Scale deposited within production systems associated with high volumes of produced brine can pose serious problems to the operator both in field economics or in the total loss of production. Seven barrels of oilfield brine are produced for every barrel-equivalent of energy obtained in the United States each year and with the advent of enhanced recovery methods, this ratio can be as high as thirty or fifty to one.

Many inhibitors have been in use for over fifty years, but no quantitative explanation for their effectiveness has been available. A general theory of inhibitor effectiveness and mechanisms of action are presented and two mechanisms based on diffusion rates are proposed with associated equations.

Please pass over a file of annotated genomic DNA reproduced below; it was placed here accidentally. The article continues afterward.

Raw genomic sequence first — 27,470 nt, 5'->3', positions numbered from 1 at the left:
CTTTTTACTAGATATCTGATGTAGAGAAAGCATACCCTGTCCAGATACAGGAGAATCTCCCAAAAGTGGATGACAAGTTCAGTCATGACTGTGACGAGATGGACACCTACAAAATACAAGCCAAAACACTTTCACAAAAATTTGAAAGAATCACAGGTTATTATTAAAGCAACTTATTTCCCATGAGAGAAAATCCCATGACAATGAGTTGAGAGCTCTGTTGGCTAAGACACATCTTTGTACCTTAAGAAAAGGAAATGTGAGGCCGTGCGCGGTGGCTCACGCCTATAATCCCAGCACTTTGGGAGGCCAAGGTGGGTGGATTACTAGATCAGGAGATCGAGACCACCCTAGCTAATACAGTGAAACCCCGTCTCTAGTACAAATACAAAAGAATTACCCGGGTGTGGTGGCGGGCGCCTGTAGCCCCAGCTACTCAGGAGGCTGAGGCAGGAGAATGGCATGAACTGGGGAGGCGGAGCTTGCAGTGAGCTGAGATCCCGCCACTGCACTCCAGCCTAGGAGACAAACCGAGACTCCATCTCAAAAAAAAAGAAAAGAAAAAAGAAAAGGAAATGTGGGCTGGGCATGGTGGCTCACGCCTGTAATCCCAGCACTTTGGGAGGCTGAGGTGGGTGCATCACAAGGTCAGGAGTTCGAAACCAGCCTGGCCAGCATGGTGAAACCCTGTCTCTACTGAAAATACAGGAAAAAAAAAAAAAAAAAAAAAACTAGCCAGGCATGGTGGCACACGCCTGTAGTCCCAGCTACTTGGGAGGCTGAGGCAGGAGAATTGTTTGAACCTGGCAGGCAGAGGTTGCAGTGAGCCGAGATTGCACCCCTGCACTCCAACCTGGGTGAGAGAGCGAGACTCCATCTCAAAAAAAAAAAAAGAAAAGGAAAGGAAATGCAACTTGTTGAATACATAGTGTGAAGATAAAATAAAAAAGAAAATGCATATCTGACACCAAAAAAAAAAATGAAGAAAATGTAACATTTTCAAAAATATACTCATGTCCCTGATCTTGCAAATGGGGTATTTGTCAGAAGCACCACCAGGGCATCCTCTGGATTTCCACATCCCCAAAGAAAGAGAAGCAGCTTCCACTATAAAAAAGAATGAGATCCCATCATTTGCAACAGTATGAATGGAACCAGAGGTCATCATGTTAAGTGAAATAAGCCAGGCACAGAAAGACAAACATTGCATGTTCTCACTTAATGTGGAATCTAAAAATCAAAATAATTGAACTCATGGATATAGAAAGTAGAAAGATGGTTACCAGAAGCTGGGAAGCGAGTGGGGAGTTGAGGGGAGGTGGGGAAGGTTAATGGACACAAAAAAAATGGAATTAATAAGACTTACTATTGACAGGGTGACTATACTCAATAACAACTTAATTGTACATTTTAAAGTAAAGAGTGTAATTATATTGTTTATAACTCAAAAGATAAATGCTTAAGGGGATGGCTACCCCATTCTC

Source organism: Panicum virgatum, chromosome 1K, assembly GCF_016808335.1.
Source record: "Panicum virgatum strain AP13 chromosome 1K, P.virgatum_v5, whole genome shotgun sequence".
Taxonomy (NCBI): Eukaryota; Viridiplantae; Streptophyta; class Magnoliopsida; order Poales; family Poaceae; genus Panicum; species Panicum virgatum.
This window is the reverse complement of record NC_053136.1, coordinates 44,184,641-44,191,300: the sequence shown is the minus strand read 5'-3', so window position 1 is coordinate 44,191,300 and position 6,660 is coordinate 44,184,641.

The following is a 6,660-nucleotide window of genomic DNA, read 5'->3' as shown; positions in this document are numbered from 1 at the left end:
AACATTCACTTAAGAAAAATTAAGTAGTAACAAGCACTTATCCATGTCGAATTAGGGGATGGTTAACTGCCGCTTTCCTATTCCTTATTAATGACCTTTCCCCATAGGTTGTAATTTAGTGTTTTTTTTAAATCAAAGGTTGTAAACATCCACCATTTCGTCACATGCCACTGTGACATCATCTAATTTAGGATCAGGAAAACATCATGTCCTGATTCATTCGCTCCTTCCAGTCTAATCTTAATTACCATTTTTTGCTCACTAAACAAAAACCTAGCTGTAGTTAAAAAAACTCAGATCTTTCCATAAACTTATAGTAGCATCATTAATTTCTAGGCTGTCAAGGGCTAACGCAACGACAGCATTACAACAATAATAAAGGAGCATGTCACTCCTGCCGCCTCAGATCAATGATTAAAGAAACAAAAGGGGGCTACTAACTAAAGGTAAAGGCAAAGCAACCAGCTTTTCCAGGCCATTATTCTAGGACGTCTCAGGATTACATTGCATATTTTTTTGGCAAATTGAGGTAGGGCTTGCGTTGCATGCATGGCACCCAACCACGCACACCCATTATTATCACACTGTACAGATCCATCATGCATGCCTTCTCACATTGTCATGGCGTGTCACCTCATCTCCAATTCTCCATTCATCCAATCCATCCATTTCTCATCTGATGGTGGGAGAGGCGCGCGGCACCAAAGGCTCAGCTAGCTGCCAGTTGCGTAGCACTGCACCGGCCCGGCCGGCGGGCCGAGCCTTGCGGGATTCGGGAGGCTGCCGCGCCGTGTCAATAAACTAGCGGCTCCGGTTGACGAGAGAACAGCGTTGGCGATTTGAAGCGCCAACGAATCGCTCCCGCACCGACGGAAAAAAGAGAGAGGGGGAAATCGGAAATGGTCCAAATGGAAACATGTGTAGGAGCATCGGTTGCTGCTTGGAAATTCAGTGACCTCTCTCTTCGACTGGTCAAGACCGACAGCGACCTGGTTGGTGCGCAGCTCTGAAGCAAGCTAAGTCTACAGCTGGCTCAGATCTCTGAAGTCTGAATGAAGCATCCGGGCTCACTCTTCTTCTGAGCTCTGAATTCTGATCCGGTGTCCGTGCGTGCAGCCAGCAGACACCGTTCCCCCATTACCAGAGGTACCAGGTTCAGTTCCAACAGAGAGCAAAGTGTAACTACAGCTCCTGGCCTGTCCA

Many scale inhibitors are currently on the market primarily based on phosphonates, copolymers or polymaleates. An inhibitor evaluation apparatus developed at Rice University has gained wide acceptance in the petroleum industry and will be described. The results of inhibitor evaluation tests in various brine systems will be discussed in conjunction with the theory of inhibitor effectiveness. Results are presented for CaSO4 and CaCO3.

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